I realised that it really was time to get on with this Christmas posting when the the flood of cards increased from one to two today. One was from the Adjei family in Ghana, with a couple of great CDs of Ghanaian music, which I’m listening to as I write – thank you Matthew, Mary and kids.
The facilities for webhosting keep getting better, which means you end up changing sites to keep up with improvements. The website we used last year was incredibly slow at uploading photos, but it is still there and has news of a trip Patricia and I made to Yucatan in January 2006 and also a trip to Slovenia in April to celebrate Gilly Shiner’s birthday. There’s also a couple from a trip to Iceland in July, but I got so frustrated with the moving the photos into it that I gave up. So for Alice and Mattthew’s wedding in May you have to go to a Yahoo site and then for the latest photos of Sam and Patricia’s birthday trip to Sardinia it’s over to a Picasa site.
Eventually I may try to rationalise all this, but meanwhile just enjoy the photos, like this one of us all sitting in a Zodiac at the foot of a huge cliff (Capo Caccia) in NW Sardinia where we have just been diving.
Patricia writes: If you have seen the film, “The life aquatic” then you will realise the significance of the red woolly hat. On this occasion, the Brander team were not hunting down monsters of the deep, but helping me celebrate my 60th birthday. We stayed for a week at the diving centre at Capo Galera, which I highly recommend for the perfect combination of exciting diving and relaxation. It was very special to have the family around me and to be with them for a few days. The crowning moment was sitting together waiting for it to turn midnight, high up on the cliff top at Capo Caccia and looking out over the sea sparkling in the moonlight.
What else should I add as a review of the year? I think the pictures tell most of it. I have spent much of my energy working for the Danish Red Cross on an integration project helping immigrant women into work. It’s been by turns a nightmare, frustrating and stressful – but finally successful. There have also been other, shorter projects, for example editing reports for AIDSnet and developing, and teaching on, a human rights and democracy course for asylum seekers together with my friend, Eva. I love working, but I am beginning to feel that I should begin to learn to say “no” to some offers and think about being a good granny. I also realise how much I miss all of “the children” and I would like to be able to be with them more. Working less would also give me more time to visit my father. Otherwise I have to snatch time during holidays and half terms to visit him and work on the film of his life we are making together.
This is “Keith and Patricia’s” news, but most of you reading this blog know us as a family, so here is a brief update about “the others”. As it already says, Matthew is a father. He also got distinction in his second Msc, this time one in Environmental management and he has a good job, which he started in September. Alice is being a Mum for a year. Luke (in Amsterdam) continues to work on his doctorate and flies all over the world for work and to see Lisa, who continues to bank in Hong Kong. Ruth won the award of “Young legal-aid barrister of the year”, which makes us very proud of her. Mike also works very hard and spent some time in America working on the splendid special effects for Oliver Stone’s World Trade Centre.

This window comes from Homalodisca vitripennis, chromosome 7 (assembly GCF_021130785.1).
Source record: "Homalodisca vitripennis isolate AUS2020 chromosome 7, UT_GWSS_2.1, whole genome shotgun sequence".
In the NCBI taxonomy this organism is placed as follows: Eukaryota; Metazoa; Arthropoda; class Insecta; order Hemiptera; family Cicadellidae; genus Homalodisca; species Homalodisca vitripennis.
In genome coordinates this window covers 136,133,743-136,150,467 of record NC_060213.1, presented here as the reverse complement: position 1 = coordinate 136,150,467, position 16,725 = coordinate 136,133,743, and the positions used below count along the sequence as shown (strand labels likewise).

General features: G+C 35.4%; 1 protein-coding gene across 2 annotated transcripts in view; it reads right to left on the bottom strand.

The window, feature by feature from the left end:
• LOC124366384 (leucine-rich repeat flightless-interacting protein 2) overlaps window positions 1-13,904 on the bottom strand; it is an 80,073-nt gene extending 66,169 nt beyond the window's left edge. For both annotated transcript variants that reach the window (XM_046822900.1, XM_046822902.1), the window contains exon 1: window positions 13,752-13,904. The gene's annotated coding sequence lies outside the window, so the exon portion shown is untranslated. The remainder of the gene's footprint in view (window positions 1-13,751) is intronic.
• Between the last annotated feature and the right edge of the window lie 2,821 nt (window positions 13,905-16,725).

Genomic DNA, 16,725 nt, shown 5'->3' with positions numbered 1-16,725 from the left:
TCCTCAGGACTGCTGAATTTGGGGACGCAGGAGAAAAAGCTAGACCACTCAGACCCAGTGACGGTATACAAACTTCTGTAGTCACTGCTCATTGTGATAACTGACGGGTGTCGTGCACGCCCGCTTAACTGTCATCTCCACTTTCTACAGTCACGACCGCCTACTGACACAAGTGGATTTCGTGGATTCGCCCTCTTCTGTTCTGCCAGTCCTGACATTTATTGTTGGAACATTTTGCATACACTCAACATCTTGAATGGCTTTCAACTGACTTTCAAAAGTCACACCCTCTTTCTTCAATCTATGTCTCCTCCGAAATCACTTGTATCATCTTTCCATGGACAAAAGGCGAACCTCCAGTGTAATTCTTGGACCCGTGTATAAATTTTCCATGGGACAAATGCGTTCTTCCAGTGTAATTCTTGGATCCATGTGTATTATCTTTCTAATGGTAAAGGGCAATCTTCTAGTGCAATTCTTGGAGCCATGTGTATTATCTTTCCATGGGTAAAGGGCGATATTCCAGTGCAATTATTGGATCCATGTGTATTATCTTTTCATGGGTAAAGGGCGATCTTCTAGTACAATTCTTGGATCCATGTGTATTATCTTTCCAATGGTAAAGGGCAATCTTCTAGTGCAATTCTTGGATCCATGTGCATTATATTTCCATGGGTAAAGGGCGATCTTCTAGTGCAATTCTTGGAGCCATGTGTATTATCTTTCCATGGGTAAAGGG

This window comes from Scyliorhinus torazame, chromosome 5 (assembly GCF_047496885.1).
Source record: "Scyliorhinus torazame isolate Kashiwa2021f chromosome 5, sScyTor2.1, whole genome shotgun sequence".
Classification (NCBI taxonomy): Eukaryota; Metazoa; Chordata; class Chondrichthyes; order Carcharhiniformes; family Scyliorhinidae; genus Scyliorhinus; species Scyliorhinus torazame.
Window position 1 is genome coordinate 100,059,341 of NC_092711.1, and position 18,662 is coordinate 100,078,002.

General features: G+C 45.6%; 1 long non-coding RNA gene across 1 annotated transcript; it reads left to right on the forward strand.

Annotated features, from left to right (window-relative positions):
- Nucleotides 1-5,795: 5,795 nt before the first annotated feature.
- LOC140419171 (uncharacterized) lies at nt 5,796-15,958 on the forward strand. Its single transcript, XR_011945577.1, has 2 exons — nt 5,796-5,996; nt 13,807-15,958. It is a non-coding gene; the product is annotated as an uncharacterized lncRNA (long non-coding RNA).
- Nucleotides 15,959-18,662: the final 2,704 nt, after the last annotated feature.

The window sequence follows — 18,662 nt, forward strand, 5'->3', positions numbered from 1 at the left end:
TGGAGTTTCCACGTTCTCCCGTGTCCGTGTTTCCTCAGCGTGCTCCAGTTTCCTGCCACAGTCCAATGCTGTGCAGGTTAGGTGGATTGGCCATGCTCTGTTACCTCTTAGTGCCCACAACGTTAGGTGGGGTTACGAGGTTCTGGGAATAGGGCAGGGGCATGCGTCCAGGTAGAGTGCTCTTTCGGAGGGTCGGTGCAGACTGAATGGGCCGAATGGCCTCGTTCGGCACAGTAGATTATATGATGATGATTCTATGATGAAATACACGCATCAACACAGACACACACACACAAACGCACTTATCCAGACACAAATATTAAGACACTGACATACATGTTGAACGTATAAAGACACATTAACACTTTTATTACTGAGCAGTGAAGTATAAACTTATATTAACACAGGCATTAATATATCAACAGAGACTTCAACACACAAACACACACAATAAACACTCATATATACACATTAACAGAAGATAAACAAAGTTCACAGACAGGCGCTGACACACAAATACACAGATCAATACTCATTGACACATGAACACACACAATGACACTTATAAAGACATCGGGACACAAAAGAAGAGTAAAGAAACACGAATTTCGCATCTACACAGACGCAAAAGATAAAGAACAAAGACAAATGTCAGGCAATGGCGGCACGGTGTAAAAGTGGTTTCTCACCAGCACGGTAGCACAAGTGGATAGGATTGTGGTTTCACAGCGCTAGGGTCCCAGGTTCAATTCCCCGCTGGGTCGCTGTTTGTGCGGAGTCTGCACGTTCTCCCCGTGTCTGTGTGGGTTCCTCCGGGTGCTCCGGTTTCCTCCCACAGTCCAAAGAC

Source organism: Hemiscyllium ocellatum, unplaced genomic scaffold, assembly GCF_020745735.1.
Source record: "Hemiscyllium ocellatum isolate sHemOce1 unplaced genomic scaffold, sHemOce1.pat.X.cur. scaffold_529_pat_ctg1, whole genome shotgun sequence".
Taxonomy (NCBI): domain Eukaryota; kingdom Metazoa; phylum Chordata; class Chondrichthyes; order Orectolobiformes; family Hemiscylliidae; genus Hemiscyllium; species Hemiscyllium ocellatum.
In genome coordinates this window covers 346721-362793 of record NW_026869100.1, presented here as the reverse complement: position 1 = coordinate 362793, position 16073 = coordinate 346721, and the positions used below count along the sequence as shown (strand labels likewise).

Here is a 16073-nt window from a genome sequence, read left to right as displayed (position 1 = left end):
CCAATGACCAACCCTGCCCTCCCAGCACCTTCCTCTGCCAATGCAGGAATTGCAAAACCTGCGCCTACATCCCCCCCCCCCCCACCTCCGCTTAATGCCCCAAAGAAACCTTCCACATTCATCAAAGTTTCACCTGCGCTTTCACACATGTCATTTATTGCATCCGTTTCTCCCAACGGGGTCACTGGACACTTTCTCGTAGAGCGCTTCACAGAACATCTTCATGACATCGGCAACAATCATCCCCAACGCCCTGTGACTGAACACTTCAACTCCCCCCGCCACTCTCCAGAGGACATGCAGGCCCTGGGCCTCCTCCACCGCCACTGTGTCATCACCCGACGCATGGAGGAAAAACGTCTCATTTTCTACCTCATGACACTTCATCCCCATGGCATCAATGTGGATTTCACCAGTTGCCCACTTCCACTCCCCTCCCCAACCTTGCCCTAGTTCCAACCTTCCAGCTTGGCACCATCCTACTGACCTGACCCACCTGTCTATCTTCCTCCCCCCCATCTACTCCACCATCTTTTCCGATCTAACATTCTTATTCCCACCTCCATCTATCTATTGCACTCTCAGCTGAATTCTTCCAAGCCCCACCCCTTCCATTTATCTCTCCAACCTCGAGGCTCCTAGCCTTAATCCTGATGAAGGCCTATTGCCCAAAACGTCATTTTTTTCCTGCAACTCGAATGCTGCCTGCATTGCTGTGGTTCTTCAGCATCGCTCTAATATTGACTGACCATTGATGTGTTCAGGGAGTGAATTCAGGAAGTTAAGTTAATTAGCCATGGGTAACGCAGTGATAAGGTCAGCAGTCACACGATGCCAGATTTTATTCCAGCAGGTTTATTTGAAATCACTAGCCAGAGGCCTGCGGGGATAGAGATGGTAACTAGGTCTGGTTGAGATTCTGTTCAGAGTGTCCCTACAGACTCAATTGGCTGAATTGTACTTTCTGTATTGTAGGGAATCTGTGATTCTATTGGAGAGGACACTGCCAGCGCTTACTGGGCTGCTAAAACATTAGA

This has been my very first – nervous – try at blogging, and another attempt to out-grow my continuing technophobia. Who knows what other new challenges the New Year will bring? But whatever – I wish everyone a very healthy and happy New Year. My love to you all, Patricia
Our Christmas present to the family this year is going to be carbon credits, because we all travel too much for work and on holidays and it’s a way of acknowledging the costs. It seems ironic that a good proportion of my air travel this year was to meetings about climate change, so I got to visit Mexico, Hawaii, Slovenia, Sardinia and the north of Iceland for the first time.
I had been around the north of Iceland by sea and set foot in a number of small ports, but had never spent time ashore, so the opportunity of a meeting in Holar (population about 120, including one bishop, a cathedral, a library, a swimming pool and a university college) fitted perfectly with a short holiday with our friends Jon and Sigrun. They have a summer house at the mouth of Skagafjordur with spectacular views and some great hill-walking terrain. Geologically it is one of the oldest parts of Iceland ( I think 6 million years i.e. very young), but we also visited Lake Myvatn and the geothermal areas nearby, where there are active volcanos.
There was a crush of happy and sad events in May and June. My father’s 100th birthday, Alice and Matthew’s wedding in Dunkeld and then my father’s death and funeral. The funeral took place on a beautiful day and was a very special event both as a family gathering and also for the many friends who had done so much for him and meant so much to him. The nursing home where he stayed were wonderful too – he could not have had better care and warm good company. He knew he had a first great-grandchild on the way and would have chuckled that Sam carries his name.
So now we are getting ready for a different Christmas in Stroanfreggan. Doreen and Jackson have left Stroanpatrick, the Crumps are leaving Auchenstroan, but we will see them all and hear about the changes in their lives too.
Love to you all and look forward to seeing many of you in the New Year,